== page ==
JRP: When doing commissioned work in today’s economy how do you maintain your creative standards?
An Le: I talk to the clients. It’s all about finding the common ground and understand each others objectives and end results. I don’t accept work that I don’t like to begin with so that eliminates unnecessary stress. 🙂
JRP: If not photography what would An Le be doing with his time?
An Le: I am actually slowly doing everything I want but mainly arts in general. I am dabbling in the film industry, music industry, and, the fine art world one thing at a time. If I am not doing something I want right now it only means that I haven’t done it … YET. For example, right now I am planning a big art show with my friends in a year or two. It will be super fun.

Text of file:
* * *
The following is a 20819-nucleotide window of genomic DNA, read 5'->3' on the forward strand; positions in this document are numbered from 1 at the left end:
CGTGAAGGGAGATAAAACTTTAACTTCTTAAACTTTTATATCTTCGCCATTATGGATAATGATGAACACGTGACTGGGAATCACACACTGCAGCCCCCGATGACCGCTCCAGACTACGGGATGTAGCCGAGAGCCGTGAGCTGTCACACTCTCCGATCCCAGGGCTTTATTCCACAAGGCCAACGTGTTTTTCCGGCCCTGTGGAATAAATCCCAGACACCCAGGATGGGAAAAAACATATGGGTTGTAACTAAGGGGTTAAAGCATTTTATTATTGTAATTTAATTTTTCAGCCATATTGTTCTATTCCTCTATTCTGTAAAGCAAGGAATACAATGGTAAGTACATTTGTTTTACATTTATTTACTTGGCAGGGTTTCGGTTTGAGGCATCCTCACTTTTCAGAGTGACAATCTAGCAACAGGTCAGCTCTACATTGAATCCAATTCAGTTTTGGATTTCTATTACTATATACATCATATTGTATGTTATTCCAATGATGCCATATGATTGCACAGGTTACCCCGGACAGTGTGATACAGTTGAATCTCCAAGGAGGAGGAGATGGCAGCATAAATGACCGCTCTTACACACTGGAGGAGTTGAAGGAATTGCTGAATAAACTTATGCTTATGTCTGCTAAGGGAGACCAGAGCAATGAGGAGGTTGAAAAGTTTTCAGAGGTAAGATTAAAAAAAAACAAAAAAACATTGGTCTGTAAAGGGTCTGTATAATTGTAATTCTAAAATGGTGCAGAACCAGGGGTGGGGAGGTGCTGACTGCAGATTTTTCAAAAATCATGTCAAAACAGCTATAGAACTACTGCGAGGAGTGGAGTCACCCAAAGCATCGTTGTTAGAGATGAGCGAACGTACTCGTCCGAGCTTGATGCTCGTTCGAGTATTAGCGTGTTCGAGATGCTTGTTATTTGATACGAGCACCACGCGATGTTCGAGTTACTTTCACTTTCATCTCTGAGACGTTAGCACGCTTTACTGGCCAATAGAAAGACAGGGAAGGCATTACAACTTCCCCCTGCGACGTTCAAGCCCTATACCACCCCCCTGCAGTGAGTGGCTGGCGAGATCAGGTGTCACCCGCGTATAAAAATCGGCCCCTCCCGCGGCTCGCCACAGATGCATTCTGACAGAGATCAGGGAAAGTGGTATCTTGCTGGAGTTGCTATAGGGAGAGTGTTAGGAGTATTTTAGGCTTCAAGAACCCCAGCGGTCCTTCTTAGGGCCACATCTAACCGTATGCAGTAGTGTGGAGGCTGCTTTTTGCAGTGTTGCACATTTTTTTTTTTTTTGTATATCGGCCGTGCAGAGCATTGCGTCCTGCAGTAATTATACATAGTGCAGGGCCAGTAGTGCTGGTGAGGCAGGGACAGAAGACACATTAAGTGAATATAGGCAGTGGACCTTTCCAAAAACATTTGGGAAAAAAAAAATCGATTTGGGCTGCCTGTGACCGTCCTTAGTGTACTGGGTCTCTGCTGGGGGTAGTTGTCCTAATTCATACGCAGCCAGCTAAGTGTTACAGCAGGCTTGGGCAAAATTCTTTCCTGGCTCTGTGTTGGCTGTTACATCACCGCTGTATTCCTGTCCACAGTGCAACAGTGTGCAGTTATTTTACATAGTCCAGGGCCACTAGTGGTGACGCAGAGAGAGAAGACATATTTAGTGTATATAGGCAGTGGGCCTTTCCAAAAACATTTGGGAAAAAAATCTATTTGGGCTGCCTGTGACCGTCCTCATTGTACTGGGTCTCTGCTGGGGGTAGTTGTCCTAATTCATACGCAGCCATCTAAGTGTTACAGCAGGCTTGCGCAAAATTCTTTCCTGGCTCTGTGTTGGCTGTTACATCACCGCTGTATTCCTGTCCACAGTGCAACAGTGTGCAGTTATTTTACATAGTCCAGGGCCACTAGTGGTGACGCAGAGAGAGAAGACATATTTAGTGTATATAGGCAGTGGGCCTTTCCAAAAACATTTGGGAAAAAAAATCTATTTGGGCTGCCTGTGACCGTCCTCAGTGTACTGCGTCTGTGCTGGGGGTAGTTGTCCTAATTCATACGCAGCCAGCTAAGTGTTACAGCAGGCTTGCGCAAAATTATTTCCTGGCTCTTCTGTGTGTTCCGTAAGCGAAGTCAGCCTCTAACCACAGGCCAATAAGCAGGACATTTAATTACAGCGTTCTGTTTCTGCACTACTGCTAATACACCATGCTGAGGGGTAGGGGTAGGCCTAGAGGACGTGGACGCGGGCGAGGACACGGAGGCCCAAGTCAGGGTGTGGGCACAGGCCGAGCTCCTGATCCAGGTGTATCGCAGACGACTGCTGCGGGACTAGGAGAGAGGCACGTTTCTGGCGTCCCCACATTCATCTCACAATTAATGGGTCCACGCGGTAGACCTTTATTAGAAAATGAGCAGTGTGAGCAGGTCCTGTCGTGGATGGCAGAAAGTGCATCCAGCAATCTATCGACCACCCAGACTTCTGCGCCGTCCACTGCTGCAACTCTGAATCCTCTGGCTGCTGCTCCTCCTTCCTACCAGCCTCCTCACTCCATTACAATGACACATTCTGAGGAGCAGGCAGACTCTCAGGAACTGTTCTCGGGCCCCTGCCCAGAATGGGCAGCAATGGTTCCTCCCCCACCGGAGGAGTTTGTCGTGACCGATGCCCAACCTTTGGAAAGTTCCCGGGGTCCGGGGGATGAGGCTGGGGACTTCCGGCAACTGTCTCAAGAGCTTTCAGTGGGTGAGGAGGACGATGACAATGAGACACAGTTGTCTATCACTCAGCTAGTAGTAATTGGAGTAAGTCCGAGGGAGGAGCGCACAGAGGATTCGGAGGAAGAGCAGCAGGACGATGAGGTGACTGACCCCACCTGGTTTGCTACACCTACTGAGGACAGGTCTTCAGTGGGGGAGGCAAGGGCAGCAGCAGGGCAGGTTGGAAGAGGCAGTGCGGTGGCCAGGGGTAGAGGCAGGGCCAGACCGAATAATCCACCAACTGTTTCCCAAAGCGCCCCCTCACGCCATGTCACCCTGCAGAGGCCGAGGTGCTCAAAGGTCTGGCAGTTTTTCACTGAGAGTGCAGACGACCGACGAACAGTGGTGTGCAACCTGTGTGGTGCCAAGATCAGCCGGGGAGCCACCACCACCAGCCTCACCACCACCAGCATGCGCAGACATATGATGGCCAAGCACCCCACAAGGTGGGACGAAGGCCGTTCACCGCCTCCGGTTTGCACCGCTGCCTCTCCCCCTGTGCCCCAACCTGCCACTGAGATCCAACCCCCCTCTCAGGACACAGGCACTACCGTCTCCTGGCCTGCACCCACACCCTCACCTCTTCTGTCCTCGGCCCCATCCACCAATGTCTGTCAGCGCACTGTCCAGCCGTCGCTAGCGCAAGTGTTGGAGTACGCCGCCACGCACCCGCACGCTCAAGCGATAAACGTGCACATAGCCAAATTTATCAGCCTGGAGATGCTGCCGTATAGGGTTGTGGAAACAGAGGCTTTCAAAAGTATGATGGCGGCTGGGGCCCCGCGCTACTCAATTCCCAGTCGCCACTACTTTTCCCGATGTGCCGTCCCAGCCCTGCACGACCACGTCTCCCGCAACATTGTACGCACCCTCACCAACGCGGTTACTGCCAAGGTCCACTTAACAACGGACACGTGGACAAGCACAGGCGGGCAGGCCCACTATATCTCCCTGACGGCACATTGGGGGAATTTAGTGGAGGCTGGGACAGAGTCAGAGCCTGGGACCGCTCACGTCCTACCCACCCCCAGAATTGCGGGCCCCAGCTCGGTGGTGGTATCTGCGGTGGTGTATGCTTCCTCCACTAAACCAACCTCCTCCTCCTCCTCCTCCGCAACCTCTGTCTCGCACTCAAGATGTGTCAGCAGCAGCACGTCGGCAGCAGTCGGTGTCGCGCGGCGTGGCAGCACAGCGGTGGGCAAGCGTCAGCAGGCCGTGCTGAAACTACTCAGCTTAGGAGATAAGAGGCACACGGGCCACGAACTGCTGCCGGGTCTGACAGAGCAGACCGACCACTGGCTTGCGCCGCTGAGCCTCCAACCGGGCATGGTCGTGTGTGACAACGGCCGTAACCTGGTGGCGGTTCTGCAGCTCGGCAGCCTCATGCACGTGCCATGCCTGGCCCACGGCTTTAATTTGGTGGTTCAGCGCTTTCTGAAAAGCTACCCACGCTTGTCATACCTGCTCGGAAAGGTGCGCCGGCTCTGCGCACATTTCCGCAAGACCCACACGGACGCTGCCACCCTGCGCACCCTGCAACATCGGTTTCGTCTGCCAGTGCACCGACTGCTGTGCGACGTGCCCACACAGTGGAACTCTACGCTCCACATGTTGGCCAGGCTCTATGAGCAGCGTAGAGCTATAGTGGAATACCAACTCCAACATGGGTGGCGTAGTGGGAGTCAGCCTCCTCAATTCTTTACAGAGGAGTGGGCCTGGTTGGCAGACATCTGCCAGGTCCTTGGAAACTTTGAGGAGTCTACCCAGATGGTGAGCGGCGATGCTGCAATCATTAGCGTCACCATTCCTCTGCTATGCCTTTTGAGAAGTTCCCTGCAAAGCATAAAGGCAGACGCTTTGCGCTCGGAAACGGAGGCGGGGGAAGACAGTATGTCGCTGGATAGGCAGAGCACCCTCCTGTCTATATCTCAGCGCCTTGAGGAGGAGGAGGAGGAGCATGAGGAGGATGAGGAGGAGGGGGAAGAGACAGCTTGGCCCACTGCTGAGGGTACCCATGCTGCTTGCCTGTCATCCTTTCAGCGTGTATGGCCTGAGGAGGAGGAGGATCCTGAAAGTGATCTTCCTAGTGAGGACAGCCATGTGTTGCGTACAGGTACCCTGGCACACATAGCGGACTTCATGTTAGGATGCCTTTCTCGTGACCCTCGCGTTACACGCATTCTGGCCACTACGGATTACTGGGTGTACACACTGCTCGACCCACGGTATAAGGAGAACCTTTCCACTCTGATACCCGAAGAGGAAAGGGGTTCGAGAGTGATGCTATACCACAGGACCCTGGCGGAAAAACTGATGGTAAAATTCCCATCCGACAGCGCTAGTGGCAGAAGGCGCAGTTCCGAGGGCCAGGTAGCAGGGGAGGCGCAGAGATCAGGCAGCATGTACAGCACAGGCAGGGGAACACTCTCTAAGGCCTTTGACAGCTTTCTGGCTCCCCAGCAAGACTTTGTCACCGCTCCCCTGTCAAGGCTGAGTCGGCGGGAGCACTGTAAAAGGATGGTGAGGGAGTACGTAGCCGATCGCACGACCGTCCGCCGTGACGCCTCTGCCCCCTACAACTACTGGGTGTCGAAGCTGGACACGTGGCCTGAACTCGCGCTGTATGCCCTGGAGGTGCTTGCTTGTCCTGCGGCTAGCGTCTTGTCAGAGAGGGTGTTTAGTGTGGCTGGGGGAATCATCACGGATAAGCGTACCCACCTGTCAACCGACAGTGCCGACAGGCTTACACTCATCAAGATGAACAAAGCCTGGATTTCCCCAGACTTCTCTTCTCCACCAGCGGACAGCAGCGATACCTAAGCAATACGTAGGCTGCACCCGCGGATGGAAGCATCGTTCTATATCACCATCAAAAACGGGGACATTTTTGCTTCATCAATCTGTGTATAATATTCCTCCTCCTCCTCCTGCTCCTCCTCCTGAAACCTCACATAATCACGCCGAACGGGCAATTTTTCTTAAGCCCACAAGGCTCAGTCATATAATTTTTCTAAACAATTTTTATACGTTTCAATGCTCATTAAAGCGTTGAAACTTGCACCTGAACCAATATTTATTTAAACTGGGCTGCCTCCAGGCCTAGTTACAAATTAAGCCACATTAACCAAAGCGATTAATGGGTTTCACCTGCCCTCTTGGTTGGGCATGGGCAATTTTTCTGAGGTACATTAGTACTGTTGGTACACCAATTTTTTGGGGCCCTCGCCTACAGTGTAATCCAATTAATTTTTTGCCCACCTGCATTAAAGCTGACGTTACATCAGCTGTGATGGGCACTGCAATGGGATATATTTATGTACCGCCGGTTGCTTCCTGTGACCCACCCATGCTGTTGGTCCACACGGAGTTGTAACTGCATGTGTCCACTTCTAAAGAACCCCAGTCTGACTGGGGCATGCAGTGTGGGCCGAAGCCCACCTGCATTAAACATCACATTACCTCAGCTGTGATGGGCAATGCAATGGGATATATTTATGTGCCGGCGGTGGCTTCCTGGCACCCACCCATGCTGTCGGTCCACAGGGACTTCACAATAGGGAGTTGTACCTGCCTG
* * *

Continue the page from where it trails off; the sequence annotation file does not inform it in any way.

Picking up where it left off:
JRP: What has been the best advice given to you by another photographer?
An Le: “At the end of the day, it is just another job.” We were discussing art and commerce, making money from what you love. As artists we get really personal with our work whether it is a commissioned work by a client or personal work.
Sometimes things can get really personal when the work is changed, altered or criticized harshly. I always put a lot of passion and care into my work. To have a long sustainable career of doing what I love I have had to learn how to detach myself from the work after it is done. Just keeping a good balance.
JRP: What advice would you like to share with photographers?
An Le: Don’t give up and keep doing what you love. Perseverance and passion will pay off eventually. Don’t rush, and know who you are.
JRP: Thank you An Le for sharing this time with us. It has been a pleasure talking with you, and we wish you continued success.
An Le: Thank you!
JRP: To view more of An Le’s photography please follow this link: